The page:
Despite a hectic job, she wisely took my advice and stayed home for what I call exercising bed rest.
4. Mr S has had lower back, groin and back of thigh and calf pain for fourth months.
He has a pincer deformity in the hip causing the stabs in the groin, and a degenerative facet causing the sciatica. Both are responding well to chiropractic and he's well pleased; sixty five percent better after three treatments.
5. Mr T is a wise man; he's taken a warning TIA seriously and has lost 15 pounds, and has at least as much again to lose. A change to a low starch diet and half hour daily walk has made the difference; but the walking is making his foot and back miserable. The expensive orthotic is hopeless; luckily his hips and back are fine, but he needs a simple heel lift.
6. I too have had serious lower back issues, luckily fixed by my own chiropractor; so I too have to do my exercises, take care when lifting supers full of honey, gardening and using the chainsaw. Regaining the function of your spine is just as important as the pain.
7. My own granddaughter, only 7 is hypermobile giving her pelvic, knee and ankle issues. Xrays show a mildly dysplastic hip. Years ago we would have called it growing pains. She too regularly needs chiropractic care and luckily responds well. Increased range of motion is more difficult than too stiff in my opinion. Our care is for kids too.
8. This 65 year old lady is a serious gardener; every day she is bending, lifting and digging for 2 to 3 hours a day. It regularly catches her in the sacroiliac joint, so she has a treatment once a month that sorts it out. She does her lower back exercises faithfully.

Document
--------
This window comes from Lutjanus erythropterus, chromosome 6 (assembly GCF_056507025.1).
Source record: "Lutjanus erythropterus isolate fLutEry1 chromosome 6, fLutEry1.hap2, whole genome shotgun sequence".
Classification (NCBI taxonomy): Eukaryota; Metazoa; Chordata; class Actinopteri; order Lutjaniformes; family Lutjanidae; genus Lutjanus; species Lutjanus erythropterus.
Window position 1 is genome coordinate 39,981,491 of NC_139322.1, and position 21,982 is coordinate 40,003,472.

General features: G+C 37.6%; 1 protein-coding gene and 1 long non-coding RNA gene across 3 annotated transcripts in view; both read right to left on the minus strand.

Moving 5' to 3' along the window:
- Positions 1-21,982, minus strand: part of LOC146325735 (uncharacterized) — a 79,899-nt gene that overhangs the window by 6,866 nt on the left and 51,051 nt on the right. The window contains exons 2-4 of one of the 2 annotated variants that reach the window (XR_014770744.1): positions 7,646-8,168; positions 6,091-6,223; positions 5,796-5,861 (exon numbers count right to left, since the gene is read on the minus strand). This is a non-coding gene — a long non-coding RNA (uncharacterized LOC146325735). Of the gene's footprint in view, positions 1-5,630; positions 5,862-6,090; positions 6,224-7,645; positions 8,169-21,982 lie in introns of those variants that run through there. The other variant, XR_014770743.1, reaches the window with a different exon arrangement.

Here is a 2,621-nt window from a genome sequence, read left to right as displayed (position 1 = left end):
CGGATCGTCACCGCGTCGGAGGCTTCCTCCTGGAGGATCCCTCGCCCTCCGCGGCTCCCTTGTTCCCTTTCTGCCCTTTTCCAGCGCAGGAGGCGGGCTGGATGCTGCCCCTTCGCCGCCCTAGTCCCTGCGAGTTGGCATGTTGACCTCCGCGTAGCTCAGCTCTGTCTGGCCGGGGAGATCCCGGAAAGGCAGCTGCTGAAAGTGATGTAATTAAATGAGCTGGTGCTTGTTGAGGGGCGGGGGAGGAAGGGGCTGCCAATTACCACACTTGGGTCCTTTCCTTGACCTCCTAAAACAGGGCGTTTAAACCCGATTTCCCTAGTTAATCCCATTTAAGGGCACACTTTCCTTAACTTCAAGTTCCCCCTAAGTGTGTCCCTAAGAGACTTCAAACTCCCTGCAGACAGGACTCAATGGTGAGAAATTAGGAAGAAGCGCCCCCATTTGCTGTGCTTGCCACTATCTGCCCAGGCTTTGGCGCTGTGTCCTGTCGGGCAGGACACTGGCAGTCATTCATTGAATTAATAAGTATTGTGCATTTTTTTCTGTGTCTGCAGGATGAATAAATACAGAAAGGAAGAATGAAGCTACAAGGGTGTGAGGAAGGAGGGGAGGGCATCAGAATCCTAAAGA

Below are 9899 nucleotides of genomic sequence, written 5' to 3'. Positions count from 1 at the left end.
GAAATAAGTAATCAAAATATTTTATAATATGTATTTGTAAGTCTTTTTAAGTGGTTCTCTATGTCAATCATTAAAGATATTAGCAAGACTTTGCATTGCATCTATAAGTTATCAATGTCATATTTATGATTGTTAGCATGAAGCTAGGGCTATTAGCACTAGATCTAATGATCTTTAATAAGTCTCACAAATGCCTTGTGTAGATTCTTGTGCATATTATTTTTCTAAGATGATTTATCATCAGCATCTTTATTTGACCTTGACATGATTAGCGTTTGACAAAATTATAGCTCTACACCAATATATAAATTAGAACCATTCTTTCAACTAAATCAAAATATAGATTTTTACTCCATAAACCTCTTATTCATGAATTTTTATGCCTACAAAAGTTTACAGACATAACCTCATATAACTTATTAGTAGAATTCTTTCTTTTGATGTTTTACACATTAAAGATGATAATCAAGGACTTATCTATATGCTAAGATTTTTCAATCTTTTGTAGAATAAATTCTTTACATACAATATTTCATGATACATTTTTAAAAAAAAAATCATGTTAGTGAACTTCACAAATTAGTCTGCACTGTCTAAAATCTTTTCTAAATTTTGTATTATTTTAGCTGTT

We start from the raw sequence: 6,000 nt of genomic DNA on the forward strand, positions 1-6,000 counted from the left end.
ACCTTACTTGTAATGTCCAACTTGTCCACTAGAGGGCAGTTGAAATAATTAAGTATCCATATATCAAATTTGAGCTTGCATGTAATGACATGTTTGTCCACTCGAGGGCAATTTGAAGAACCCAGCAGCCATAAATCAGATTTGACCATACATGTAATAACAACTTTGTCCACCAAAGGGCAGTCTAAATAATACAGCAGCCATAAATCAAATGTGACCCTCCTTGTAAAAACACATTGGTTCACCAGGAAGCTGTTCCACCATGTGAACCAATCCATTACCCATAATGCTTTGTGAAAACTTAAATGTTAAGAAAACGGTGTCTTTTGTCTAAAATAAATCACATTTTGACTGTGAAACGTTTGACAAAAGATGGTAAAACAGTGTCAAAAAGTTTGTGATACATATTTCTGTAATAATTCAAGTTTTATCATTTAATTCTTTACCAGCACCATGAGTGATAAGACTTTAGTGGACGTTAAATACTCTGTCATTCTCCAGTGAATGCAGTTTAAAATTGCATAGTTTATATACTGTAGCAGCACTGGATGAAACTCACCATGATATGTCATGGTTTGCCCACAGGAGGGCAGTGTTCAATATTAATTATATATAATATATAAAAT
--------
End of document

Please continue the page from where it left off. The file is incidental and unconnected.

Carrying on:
9. This 88 year old lady is an inspiration; every day she is busy in the community. With a nasty scoliosis she manages very well with a chiropractic adjustment every six weeks and exercises faithfully done.
10. Mr X is a 71 year old retired man who wants to continue with maintenance care every six to eight weeks; he had suffered from two years of lower back pain when he first came a year ago. He has no discomfort now after 8 chiropractic treatments, but is aware that danger lurks.
11. Mrs C has been having severe headaches, and taking a lot of analgesics. It's a non complicated upper cervical facet syndrome, and she's doing well.
12. Mr D is a 38 old year man with chronic shoulder pain after a rotator cuff tear playing cricket. It responded well to treatment, but he knows he must do his exercises every day; for two years he couldn't sleep on that shoulder.
13. Mr D, a 71 year old man, has a severe ache in the shoulder and midback
since working above his head. Trapped nerve tests are negative but he
has advanced degenerative joints of Luschka; after just two treatments
he is 50 percent better. Can we reach 90?
And so the day goes; chiropractors shouldn't be treating the elderly most medical sites state but that's so much bunkum.
Greetings, Dr B. You helped me quite some time back with a soothing and professional response which turned out to be exactly correct. I now consult a local chiropractor. You write a superb newsletter, too.
Knowing that up to 70% of the time the correct diagnosis is made with no examination, no special tests, no xrays, but just from the history, there's a fair chance I can add some insight to your unresolved problem. But at least 30% of the time, I may be quite wrong! Give plenty of detail if you want a sensible reply.